Murray’s first book of poetry, The Ilex Tree, appeared in 1965 as a joint publication with Geoffrey Lehmann. A mere eight of Murray’s 25-poem contribution find refuge in the Collected, but those that do are as potent as anything he’s written since. The early poems are more measured than the later ones, but the eye for spectacle and genius for weird metaphor are unmistakably Murray.
‘The Burning Truck’ launches the Murray oeuvre with a shattering of crockery as fighter planes, coming in from the sea, set a town on fire. A ghostly truck – its ‘canopy-frame a cage / torn by gorillas of flame’ – is hurled driverless through the town, growing enormous, then disappearing out of the world.
Although Murray discards more than half the contents of his first sole-authored collection, The Weatherboard Cathedral introduced his most famous poem: ‘An Absolutely Ordinary Rainbow’. Atypically, it’s set in a city: ‘There’s a fellow crying in Martin Place’, the poem announces, ‘They can’t stop him’. The man gives full expression to his sorrow – ‘hard as the earth, sheer, present as the sea’ – then mops ‘his face with the dignity of one / man who has wept’ and hurries down Pitt Street.
Murray would go on to publish an average of three books a decade until the end of the century, each yielding handfuls of great poems that catapulted Murray’s name into Laureate circles. Among them: ‘Walking to the Cattle Place’ from Poems Against Economics (1972); ‘The Broadbean Sermon’ from Lunch and Counter Lunch (1974); ‘The Buladelah-Taree Holiday Song Cycle’ from Ethnic Radio (1977); ‘Equanimity’ from The People’s Other World (1983); ‘The Dream of Wearing Shorts Forever’ from The Daylight Moon (1987); the eponymous poem from Dog Fox Field (1990); and the ‘Presence’ suite from Translations from the Natural World.
But Murray’s millennial collection, Subhuman Redneck Poems – which earned him the TS Eliot Prize for Poetry and reprimands from his old foe, the urban elite – remains the standout. Long before Hilary uttered her career-ending phrase, Murray knew he’d been consigned to the Basket of Deplorables: he’s been trying to write his way out of it for the last half century.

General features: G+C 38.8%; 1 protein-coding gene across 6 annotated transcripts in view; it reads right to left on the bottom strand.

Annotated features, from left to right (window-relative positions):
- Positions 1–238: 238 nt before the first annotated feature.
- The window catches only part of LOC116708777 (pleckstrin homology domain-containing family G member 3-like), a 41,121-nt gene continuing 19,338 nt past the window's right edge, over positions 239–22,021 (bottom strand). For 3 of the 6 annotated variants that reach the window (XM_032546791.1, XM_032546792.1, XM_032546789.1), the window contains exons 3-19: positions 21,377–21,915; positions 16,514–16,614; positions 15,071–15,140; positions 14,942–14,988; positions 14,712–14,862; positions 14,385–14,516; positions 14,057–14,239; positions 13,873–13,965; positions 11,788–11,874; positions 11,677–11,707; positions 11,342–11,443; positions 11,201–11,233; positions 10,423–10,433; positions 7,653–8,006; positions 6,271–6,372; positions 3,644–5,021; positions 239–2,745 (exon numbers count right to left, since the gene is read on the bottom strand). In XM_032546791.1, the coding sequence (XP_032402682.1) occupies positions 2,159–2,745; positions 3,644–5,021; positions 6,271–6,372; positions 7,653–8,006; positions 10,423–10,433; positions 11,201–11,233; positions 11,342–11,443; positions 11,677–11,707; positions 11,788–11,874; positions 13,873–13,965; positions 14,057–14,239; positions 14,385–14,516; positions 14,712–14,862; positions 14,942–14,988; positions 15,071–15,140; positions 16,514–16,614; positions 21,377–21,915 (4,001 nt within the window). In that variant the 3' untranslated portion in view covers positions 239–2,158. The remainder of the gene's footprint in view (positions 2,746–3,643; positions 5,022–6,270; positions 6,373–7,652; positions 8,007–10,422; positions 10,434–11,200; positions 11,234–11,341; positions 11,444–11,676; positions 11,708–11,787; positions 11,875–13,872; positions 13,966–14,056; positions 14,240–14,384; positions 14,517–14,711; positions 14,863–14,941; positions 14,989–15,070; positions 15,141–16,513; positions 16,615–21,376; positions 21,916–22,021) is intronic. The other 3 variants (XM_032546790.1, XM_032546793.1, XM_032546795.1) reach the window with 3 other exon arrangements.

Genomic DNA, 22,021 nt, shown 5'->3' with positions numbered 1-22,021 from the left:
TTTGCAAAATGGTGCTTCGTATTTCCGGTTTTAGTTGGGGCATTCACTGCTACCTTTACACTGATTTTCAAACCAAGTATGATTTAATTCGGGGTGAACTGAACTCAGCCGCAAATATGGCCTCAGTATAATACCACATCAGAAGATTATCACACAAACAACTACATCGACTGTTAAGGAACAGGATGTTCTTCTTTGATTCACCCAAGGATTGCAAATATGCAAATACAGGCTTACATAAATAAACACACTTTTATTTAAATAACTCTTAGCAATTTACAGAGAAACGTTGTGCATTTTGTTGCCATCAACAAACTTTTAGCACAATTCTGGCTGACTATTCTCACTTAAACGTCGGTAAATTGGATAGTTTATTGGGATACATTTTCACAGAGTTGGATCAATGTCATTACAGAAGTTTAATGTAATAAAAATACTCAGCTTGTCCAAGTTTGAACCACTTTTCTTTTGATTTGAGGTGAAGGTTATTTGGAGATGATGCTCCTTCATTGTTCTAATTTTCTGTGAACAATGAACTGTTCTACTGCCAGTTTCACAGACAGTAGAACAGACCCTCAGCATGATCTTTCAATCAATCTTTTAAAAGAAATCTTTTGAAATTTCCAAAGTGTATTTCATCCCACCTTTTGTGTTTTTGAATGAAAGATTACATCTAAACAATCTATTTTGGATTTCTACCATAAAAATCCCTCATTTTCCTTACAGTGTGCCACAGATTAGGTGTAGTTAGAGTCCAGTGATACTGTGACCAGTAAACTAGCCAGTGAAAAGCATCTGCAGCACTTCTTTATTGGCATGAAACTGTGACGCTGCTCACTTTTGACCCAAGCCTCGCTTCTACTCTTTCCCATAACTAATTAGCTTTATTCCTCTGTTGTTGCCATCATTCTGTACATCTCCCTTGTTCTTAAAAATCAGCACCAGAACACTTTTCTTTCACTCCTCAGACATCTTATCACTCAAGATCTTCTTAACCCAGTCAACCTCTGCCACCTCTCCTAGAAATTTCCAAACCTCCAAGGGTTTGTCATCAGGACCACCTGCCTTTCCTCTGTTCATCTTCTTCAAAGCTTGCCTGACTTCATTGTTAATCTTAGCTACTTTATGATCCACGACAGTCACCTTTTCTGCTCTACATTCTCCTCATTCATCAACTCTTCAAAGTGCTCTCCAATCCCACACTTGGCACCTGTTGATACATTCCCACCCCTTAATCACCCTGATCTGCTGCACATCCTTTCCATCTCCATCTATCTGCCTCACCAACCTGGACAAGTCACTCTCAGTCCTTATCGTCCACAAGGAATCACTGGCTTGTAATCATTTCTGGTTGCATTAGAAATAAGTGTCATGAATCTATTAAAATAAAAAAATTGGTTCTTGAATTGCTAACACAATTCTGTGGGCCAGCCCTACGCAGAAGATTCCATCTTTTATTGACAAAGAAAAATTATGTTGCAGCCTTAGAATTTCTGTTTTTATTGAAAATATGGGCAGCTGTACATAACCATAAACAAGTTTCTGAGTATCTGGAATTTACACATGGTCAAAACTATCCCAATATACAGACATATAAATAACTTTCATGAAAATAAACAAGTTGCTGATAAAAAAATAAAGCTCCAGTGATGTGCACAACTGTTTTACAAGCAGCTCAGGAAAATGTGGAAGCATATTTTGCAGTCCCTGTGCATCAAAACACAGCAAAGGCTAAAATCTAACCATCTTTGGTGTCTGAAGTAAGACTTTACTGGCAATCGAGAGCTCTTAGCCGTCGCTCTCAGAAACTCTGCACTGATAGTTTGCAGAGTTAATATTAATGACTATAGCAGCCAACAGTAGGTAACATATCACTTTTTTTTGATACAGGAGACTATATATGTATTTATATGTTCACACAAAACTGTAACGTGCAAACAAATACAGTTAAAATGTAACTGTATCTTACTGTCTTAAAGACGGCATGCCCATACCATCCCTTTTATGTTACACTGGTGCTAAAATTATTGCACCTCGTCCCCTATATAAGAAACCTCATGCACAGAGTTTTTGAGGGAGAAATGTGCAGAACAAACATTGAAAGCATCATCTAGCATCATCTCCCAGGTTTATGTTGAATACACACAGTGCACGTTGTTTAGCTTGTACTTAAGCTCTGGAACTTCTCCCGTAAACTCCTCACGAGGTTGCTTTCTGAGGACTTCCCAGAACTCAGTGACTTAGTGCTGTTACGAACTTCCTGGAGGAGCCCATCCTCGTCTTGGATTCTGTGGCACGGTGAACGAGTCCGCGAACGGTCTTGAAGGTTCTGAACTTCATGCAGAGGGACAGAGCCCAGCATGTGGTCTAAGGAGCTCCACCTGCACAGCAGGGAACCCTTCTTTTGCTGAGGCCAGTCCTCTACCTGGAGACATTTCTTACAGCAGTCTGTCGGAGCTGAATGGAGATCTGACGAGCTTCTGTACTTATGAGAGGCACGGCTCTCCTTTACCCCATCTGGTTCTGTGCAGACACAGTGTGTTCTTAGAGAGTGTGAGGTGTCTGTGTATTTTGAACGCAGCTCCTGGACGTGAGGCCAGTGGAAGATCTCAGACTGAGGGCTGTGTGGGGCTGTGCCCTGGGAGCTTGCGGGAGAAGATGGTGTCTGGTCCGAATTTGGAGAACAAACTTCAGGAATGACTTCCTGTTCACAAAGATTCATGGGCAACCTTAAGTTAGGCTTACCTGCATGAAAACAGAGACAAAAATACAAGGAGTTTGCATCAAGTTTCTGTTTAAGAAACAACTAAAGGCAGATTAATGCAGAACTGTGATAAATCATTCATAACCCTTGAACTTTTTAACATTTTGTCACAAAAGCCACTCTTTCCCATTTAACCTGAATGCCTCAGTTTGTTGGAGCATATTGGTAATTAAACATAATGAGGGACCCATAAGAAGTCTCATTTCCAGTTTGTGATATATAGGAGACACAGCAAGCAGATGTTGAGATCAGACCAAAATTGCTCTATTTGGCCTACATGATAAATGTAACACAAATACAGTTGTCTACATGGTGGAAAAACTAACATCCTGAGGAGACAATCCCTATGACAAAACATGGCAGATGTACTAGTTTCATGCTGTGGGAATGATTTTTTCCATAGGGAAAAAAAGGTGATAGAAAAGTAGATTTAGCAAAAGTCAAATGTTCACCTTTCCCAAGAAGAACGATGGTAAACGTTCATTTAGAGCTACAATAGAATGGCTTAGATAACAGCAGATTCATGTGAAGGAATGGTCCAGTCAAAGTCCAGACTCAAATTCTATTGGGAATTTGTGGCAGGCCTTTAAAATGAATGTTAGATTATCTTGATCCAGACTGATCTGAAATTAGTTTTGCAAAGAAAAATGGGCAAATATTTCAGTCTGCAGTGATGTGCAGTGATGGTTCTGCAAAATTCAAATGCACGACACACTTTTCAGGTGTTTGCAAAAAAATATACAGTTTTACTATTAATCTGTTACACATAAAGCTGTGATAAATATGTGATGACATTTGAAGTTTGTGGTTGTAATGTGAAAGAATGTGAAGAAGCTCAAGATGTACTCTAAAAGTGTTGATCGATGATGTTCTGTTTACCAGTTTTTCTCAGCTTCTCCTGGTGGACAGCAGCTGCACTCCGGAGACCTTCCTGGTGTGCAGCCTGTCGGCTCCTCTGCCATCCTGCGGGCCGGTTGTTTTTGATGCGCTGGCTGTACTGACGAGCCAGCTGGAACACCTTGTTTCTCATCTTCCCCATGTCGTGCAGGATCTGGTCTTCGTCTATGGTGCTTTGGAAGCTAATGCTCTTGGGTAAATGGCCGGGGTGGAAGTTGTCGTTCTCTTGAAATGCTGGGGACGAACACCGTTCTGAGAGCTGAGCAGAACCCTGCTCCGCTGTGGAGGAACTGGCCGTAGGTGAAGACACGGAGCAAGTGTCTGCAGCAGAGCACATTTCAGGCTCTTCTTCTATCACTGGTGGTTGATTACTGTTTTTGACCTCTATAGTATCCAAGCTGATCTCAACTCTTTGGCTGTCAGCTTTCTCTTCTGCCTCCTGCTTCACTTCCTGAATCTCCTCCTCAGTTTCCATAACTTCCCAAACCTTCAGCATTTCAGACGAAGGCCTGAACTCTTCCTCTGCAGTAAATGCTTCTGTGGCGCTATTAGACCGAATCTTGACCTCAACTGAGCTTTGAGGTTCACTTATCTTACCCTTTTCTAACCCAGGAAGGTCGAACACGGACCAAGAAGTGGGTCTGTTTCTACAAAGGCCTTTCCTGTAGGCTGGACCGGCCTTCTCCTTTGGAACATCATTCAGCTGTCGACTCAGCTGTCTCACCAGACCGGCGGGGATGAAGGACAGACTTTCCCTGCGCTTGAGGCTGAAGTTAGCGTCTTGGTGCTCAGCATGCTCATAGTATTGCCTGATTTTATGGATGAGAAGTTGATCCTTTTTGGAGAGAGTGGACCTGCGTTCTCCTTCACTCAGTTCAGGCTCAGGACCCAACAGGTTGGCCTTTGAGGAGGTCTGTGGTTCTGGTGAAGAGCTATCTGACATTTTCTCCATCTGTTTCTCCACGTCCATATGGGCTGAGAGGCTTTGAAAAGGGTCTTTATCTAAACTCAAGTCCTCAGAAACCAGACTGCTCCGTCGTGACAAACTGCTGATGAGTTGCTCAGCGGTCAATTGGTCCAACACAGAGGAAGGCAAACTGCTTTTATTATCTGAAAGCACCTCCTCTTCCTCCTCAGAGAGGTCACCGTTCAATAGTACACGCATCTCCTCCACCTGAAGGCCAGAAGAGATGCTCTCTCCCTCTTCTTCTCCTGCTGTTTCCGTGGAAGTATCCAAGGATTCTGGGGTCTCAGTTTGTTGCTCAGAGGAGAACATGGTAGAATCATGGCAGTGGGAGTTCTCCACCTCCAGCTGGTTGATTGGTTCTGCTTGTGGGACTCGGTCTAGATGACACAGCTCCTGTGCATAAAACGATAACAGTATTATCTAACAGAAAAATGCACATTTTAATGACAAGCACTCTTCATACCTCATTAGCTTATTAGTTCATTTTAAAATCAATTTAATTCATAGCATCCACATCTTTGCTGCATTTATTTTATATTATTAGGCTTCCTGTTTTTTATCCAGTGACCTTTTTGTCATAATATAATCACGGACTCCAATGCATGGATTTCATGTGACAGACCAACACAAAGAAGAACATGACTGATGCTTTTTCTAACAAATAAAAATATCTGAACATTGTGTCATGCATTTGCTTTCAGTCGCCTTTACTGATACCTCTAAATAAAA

Rereading these poems now, as they retreat deeper into history, a certain prescience can be glimpsed. Long before the Treasurer caved to cries for a Royal Commission, Murray was railing against the banks. ‘The Rollover’ inverts the social hierarchy to put bankers at the mercy of farmers: ‘Some of us primary producers, us farmers and authors’, it begins, ‘are going round to watch them evict a banker’.
‘Who buys the Legend of the Bank anymore?’ the farmer asks. ‘It’s all an Owned Boys story’. It ends: ‘No land rights for bankers.’
Similarly Murray’s poems took seriously the trauma of childhood bullying long before it was dinner-table conversation. Early critics found his reports of bullying inadequate to the scale of his resultant depression, but readers on closer terms with rejection were more sympathetic. ‘Burning Want’ – which today might serve as a key text for the incel movement – describes Murray’s sexual shaming at the hands of high-school girls as ‘erocide’ – the destruction of his sexual morale – which produced in him, he says, ‘a buried fury of sex and a terror of women’.
Murray’s four books of this century – Poems the Size of Photographs (2002), Biplane Houses (2006), Taller When Prone (2010) and Waiting for History (2015) – continue his display of linguistic dexterity but work to a smaller canvas. Herein his poetic impulse angles away from public argument toward an ethnographic project to memorialise the vanishing objects of his rural childhood.
Murray has a long history of diagnosing illnesses in poems: his depression, his son’s Autism and his own, the virulent liver infection that left him in a three-week coma in 1996. As he approached his eighth decade, hospital visits, nursing homes, and his own physical frailty arrived as new subjects for poems.
Waiting for the Past opened a new era of vulnerability: in ‘Diabetica’ a man ‘yawns upright / trying not to dot the floor / with little advance pees’; while in ‘Vertigo’ a man falls in a hotel bathroom and finds his ‘head in the wardrobe’. As stumbles increase in frequency – any time after sixty or before – it’s ‘time to call the purveyor / of steel pipe and indoor railings’, he says. The poem gestures toward a twilight that awaits us all:
Later comes the sunny day when
street detail gets whitened to mauve
and people hurry you, or wait, quiet.
In ‘The Last Hellos’, Murray recalls his father’s final year: ‘Don’t die, Dad’ – the refrain goes – ‘but they do’. It ends with a son wishing his father God. My closing echoes the final stanza and repurposes it as a commendation: Snobs mind us off Murray / nowadays, if they can. / Fuck thém, I wish you Murray.
This article was first published in The Australian as ‘Les Murray’s Collected Is Really a Sprawling Selected‘ (17-18 Nov 2018)